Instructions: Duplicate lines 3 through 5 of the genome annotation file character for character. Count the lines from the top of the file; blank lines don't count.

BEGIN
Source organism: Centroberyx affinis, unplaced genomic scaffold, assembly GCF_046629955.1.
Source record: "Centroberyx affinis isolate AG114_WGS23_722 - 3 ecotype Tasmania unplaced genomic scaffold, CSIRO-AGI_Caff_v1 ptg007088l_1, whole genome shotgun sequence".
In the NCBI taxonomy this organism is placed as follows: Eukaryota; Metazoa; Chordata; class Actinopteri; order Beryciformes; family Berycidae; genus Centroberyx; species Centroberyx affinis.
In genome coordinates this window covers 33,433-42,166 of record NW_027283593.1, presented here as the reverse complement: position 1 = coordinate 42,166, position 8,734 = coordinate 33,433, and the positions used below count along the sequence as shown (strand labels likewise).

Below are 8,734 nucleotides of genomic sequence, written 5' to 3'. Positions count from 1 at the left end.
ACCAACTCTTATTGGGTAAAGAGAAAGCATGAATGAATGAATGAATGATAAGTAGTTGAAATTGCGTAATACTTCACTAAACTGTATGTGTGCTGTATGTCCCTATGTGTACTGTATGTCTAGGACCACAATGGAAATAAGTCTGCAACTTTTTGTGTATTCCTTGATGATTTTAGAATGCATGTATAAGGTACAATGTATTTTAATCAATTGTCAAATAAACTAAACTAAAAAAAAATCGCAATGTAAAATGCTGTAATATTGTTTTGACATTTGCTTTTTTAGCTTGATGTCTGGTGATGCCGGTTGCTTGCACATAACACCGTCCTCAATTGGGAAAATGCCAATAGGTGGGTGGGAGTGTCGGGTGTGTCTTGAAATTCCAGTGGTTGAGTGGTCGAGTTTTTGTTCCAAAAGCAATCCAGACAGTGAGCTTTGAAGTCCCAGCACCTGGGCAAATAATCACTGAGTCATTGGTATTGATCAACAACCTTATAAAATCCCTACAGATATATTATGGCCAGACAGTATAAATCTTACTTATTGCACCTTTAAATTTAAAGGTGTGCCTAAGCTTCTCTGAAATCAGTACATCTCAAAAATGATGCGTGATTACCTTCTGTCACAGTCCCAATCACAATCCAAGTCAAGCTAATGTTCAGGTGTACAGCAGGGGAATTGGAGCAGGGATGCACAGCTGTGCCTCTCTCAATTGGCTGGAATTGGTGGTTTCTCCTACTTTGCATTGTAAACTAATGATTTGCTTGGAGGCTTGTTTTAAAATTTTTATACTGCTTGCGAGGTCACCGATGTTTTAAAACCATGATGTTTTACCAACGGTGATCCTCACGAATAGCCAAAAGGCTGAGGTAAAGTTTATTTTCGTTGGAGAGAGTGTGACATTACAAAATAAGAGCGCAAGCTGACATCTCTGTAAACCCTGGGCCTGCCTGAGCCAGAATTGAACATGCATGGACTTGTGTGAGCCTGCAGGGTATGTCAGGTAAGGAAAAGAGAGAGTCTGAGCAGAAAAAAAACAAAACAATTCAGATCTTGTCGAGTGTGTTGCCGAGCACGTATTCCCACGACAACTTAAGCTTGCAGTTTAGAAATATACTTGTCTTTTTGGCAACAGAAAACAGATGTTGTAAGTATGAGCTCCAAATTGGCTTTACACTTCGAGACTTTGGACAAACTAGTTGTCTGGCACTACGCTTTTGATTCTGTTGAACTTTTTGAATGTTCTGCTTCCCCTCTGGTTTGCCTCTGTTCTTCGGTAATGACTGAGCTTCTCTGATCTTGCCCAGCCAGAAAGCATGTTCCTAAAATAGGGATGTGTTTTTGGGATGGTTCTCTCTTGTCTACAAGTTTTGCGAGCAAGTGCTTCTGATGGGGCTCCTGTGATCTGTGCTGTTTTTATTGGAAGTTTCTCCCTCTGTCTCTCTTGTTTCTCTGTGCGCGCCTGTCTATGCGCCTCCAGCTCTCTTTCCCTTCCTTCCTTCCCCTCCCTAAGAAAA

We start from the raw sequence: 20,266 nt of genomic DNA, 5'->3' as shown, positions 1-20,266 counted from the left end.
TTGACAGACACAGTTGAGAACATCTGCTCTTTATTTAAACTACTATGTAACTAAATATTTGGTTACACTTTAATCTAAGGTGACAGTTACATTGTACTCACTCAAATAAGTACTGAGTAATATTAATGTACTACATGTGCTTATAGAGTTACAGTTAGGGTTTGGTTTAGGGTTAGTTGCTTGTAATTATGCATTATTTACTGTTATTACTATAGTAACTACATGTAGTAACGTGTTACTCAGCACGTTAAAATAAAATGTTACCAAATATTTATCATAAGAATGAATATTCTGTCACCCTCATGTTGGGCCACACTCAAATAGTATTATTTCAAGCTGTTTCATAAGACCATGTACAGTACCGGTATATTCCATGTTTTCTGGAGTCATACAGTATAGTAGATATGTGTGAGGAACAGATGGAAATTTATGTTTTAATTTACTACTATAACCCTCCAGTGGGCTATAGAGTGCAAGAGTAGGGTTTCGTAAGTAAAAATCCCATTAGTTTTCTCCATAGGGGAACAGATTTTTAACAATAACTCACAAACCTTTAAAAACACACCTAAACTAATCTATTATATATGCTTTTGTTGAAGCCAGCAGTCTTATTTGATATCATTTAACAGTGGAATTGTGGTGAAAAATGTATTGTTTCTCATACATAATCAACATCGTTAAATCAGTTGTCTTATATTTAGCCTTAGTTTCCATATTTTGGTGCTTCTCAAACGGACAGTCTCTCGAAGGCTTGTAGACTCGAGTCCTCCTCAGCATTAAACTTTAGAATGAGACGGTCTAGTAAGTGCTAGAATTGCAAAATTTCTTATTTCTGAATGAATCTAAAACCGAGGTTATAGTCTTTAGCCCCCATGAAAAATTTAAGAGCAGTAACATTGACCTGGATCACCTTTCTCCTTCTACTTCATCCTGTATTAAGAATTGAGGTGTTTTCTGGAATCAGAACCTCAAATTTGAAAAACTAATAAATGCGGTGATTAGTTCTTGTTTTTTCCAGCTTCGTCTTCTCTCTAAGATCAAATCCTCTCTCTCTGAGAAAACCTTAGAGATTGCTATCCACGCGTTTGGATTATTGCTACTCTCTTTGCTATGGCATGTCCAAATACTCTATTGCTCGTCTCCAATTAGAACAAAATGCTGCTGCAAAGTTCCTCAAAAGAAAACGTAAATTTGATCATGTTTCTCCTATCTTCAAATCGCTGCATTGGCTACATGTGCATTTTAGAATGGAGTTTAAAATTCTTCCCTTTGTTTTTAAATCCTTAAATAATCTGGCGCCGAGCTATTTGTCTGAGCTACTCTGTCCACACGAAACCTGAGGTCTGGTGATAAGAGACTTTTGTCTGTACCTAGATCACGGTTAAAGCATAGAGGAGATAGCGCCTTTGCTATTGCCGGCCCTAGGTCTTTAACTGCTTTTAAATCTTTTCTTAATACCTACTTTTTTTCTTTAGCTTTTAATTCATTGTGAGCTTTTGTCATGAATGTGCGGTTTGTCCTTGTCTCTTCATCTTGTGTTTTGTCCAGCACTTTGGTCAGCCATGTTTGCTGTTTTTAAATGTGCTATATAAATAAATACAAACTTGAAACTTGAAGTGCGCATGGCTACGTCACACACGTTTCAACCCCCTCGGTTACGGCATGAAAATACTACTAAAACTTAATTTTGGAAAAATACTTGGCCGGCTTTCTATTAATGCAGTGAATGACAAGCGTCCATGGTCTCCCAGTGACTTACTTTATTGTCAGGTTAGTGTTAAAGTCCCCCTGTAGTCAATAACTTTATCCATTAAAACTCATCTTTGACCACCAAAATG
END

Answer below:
In the NCBI taxonomy this organism is placed as follows: Eukaryota; Metazoa; Chordata; class Actinopteri; order Beryciformes; family Berycidae; genus Centroberyx; species Centroberyx affinis.
In genome coordinates this window covers 33,433-42,166 of record NW_027283593.1, presented here as the reverse complement: position 1 = coordinate 42,166, position 8,734 = coordinate 33,433, and the positions used below count along the sequence as shown (strand labels likewise).

Below are 8,734 nucleotides of genomic sequence, written 5' to 3'. Positions count from 1 at the left end.